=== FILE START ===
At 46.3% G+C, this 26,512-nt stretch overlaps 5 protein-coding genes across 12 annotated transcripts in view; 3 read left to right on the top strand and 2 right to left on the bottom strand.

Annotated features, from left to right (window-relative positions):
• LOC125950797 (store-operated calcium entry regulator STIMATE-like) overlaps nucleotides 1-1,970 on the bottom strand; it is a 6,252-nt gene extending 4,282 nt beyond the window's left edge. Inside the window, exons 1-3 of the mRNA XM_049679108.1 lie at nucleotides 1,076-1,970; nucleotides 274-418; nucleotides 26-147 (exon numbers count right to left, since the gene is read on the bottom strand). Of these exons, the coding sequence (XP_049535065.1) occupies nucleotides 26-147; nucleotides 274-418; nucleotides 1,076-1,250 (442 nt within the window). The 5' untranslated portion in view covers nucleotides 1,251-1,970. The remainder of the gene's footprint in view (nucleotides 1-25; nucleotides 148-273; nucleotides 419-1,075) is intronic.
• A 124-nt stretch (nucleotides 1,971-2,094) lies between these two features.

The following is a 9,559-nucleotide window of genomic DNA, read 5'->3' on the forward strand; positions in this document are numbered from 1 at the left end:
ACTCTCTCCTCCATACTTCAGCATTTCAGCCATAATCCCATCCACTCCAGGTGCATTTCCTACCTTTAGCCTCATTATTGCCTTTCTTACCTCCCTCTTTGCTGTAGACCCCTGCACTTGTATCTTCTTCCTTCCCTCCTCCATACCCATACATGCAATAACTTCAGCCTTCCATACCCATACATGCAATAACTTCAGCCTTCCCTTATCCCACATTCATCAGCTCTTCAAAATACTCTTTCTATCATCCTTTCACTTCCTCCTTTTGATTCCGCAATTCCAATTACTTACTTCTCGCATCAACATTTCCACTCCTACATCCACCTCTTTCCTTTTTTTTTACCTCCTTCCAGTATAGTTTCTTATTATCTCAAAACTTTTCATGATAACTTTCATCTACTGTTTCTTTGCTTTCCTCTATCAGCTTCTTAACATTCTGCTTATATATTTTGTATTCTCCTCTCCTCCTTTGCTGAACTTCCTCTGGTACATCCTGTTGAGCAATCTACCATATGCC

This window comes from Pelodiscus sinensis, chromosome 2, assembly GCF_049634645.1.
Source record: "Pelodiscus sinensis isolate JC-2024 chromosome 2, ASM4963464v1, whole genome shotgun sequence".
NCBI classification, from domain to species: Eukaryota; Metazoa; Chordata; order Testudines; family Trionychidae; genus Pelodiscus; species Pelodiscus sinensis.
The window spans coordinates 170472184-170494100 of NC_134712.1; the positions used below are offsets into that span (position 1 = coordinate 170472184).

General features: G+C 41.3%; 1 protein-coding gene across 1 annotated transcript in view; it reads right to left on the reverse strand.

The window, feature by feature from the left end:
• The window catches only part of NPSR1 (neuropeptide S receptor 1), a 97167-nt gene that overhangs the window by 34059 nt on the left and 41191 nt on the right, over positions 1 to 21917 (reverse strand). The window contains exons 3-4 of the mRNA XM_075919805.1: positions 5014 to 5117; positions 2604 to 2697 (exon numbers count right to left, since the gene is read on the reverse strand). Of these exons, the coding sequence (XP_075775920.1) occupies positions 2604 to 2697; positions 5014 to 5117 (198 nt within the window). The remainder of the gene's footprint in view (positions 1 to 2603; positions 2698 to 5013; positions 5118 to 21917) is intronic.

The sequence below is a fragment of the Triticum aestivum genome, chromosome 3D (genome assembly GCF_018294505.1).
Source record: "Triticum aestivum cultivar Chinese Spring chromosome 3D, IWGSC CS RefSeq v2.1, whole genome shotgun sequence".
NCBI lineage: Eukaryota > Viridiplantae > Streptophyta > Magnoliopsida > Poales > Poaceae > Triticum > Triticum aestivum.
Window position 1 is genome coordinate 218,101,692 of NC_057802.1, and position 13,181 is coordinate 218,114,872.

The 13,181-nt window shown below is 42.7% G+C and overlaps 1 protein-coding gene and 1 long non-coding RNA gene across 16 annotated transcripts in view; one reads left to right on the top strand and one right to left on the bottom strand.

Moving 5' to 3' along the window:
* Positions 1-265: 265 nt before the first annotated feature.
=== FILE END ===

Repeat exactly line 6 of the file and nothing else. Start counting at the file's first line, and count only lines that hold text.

ACTCTCTCCTCCATACTTCAGCATTTCAGCCATAATCCCATCCACTCCAGGTGCATTTCCTACCTTTAGCCTCATTATTGCCTTTCTTACCTCCCTCTTTGCTGTAGACCCCTGCACTTGTATCTTCTTCCTTCCCTCCTCCATACCCATACATGCAATAACTTCAGCCTTCCATACCCATACATGCAATAACTTCAGCCTTCCCTTATCCCACATTCATCAGCTCTTCAAAATACTCTTTCTATCATCCTTTCACTTCCTCCTTTTGATTCCGCAATTCCAATTACTTACTTCTCGCATCAACATTTCCACTCCTACATCCACCTCTTTCCTTTTTTTTTACCTCCTTCCAGTATAGTTTCTTATTATCTCAAAACTTTTCATGATAACTTTCATCTACTGTTTCTTTGCTTTCCTCTATCAGCTTCTTAACATTCTGCTTATATATTTTGTATTCTCCTCTCCTCCTTTGCTGAACTTCCTCTGGTACATCCTGTTGAGCAATCTACCATATGCC